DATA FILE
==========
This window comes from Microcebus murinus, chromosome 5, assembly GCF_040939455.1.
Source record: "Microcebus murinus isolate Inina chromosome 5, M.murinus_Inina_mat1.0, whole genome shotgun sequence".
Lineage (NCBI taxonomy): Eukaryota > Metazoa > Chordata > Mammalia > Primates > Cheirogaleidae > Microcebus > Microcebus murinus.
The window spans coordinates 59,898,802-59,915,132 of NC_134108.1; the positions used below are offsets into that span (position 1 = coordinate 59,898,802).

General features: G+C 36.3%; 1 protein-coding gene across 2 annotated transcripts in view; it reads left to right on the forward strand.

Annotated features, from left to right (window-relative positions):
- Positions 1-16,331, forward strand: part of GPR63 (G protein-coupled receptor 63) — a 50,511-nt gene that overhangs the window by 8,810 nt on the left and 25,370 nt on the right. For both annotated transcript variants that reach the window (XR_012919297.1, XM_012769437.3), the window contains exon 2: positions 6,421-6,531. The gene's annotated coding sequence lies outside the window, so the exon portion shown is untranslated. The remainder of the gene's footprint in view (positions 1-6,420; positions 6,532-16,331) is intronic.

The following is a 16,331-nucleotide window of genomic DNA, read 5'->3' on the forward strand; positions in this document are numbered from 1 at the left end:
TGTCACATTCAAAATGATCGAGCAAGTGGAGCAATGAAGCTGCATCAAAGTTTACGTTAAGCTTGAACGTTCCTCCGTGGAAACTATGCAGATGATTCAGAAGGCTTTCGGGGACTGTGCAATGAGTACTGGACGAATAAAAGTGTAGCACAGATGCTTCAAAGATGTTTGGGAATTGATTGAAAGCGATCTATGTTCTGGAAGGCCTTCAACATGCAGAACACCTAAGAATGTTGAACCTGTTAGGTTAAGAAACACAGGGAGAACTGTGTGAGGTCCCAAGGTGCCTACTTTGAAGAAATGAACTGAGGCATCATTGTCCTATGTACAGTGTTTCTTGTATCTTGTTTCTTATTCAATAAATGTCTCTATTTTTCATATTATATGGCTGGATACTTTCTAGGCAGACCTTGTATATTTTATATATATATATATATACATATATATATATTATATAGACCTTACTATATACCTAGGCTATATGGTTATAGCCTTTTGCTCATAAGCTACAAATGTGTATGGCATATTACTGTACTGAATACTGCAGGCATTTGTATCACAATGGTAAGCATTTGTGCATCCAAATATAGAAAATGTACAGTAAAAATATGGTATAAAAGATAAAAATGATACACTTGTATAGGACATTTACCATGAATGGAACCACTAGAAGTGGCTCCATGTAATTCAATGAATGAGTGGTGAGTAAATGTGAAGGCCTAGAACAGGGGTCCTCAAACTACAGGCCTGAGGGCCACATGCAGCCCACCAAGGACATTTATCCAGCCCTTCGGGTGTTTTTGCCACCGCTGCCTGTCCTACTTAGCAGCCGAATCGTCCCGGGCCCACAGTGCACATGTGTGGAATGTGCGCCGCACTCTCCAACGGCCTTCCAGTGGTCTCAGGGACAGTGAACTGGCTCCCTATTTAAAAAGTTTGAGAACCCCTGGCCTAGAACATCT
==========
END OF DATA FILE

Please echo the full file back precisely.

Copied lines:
This window comes from Microcebus murinus, chromosome 5, assembly GCF_040939455.1.
Source record: "Microcebus murinus isolate Inina chromosome 5, M.murinus_Inina_mat1.0, whole genome shotgun sequence".
Lineage (NCBI taxonomy): Eukaryota > Metazoa > Chordata > Mammalia > Primates > Cheirogaleidae > Microcebus > Microcebus murinus.
The window spans coordinates 59,898,802-59,915,132 of NC_134108.1; the positions used below are offsets into that span (position 1 = coordinate 59,898,802).

General features: G+C 36.3%; 1 protein-coding gene across 2 annotated transcripts in view; it reads left to right on the forward strand.

Annotated features, from left to right (window-relative positions):
- Positions 1-16,331, forward strand: part of GPR63 (G protein-coupled receptor 63) — a 50,511-nt gene that overhangs the window by 8,810 nt on the left and 25,370 nt on the right. For both annotated transcript variants that reach the window (XR_012919297.1, XM_012769437.3), the window contains exon 2: positions 6,421-6,531. The gene's annotated coding sequence lies outside the window, so the exon portion shown is untranslated. The remainder of the gene's footprint in view (positions 1-6,420; positions 6,532-16,331) is intronic.

The following is a 16,331-nucleotide window of genomic DNA, read 5'->3' on the forward strand; positions in this document are numbered from 1 at the left end:
TGTCACATTCAAAATGATCGAGCAAGTGGAGCAATGAAGCTGCATCAAAGTTTACGTTAAGCTTGAACGTTCCTCCGTGGAAACTATGCAGATGATTCAGAAGGCTTTCGGGGACTGTGCAATGAGTACTGGACGAATAAAAGTGTAGCACAGATGCTTCAAAGATGTTTGGGAATTGATTGAAAGCGATCTATGTTCTGGAAGGCCTTCAACATGCAGAACACCTAAGAATGTTGAACCTGTTAGGTTAAGAAACACAGGGAGAACTGTGTGAGGTCCCAAGGTGCCTACTTTGAAGAAATGAACTGAGGCATCATTGTCCTATGTACAGTGTTTCTTGTATCTTGTTTCTTATTCAATAAATGTCTCTATTTTTCATATTATATGGCTGGATACTTTCTAGGCAGACCTTGTATATTTTATATATATATATATATACATATATATATATTATATAGACCTTACTATATACCTAGGCTATATGGTTATAGCCTTTTGCTCATAAGCTACAAATGTGTATGGCATATTACTGTACTGAATACTGCAGGCATTTGTATCACAATGGTAAGCATTTGTGCATCCAAATATAGAAAATGTACAGTAAAAATATGGTATAAAAGATAAAAATGATACACTTGTATAGGACATTTACCATGAATGGAACCACTAGAAGTGGCTCCATGTAATTCAATGAATGAGTGGTGAGTAAATGTGAAGGCCTAGAACAGGGGTCCTCAAACTACAGGCCTGAGGGCCACATGCAGCCCACCAAGGACATTTATCCAGCCCTTCGGGTGTTTTTGCCACCGCTGCCTGTCCTACTTAGCAGCCGAATCGTCCCGGGCCCACAGTGCACATGTGTGGAATGTGCGCCGCACTCTCCAACGGCCTTCCAGTGGTCTCAGGGACAGTGAACTGGCTCCCTATTTAAAAAGTTTGAGAACCCCTGGCCTAGAACATCT